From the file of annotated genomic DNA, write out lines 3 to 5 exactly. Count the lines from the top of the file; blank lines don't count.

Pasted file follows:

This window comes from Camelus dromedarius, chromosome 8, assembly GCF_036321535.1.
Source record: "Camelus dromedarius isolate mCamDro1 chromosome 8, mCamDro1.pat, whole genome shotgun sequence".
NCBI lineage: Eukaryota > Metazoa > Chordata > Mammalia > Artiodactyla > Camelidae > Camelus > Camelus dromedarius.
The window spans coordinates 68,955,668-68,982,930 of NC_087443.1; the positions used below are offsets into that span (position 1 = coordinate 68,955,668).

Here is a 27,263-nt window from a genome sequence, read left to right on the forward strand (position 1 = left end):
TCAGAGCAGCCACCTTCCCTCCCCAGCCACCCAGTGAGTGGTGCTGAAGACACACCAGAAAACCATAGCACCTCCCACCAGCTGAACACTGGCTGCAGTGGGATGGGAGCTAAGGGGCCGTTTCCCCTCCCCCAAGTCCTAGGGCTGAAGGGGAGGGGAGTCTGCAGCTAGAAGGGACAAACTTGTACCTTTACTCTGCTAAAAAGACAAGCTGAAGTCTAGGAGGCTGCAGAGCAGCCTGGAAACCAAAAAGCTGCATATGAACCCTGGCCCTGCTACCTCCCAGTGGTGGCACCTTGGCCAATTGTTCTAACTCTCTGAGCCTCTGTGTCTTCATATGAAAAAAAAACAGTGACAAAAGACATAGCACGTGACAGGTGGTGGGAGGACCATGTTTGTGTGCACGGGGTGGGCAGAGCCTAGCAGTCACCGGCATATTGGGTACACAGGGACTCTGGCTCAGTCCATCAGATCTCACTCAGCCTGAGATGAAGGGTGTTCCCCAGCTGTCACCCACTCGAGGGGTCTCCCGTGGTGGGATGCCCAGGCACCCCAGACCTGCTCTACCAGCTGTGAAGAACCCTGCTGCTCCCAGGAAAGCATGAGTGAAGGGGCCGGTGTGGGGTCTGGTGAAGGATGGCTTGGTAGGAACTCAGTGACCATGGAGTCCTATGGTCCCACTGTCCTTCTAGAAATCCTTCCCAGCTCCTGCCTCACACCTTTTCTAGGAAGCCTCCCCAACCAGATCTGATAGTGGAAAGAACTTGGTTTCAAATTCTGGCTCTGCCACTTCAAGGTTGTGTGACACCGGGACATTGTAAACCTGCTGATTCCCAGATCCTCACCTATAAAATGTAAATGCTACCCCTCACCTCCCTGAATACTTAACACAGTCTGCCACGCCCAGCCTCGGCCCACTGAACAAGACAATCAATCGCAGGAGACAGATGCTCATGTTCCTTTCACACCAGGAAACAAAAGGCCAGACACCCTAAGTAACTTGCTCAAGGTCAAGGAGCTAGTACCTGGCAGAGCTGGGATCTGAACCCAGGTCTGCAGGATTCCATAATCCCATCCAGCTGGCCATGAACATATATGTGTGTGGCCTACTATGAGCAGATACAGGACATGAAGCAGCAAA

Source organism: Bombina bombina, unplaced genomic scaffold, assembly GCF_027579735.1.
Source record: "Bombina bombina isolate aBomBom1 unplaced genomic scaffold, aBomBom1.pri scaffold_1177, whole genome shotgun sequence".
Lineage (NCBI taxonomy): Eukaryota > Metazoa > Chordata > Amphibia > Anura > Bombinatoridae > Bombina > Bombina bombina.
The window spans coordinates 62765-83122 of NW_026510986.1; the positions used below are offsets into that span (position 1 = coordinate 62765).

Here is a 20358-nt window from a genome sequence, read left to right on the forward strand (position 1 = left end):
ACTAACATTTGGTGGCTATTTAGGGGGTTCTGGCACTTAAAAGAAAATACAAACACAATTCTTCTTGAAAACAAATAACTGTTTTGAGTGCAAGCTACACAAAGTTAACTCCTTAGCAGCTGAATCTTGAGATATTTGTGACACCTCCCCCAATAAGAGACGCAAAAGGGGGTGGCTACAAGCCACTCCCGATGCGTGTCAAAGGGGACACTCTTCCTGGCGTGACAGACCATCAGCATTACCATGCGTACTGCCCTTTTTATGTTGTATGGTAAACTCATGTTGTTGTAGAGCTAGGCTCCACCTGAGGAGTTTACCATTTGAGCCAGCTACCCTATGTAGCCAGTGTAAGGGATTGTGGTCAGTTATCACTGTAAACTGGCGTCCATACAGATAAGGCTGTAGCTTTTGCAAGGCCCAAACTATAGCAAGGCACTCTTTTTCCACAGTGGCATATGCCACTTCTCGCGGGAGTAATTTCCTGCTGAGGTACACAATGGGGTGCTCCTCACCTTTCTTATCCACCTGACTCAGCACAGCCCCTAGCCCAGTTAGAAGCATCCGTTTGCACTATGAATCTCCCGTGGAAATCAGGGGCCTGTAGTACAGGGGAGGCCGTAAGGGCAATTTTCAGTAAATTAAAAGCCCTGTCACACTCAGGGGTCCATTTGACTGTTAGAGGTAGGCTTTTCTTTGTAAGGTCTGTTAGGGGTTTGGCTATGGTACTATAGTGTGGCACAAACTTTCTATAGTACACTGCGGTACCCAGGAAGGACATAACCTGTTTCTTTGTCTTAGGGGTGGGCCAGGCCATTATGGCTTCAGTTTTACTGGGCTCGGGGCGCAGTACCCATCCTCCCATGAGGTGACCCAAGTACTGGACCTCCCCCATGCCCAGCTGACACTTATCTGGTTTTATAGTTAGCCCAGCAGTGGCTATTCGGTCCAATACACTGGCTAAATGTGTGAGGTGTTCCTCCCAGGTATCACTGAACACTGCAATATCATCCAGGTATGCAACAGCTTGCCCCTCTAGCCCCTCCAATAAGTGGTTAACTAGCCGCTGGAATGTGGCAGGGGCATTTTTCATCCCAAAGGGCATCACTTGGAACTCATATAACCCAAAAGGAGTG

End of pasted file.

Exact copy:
NCBI lineage: Eukaryota > Metazoa > Chordata > Mammalia > Artiodactyla > Camelidae > Camelus > Camelus dromedarius.
The window spans coordinates 68,955,668-68,982,930 of NC_087443.1; the positions used below are offsets into that span (position 1 = coordinate 68,955,668).

Here is a 27,263-nt window from a genome sequence, read left to right on the forward strand (position 1 = left end):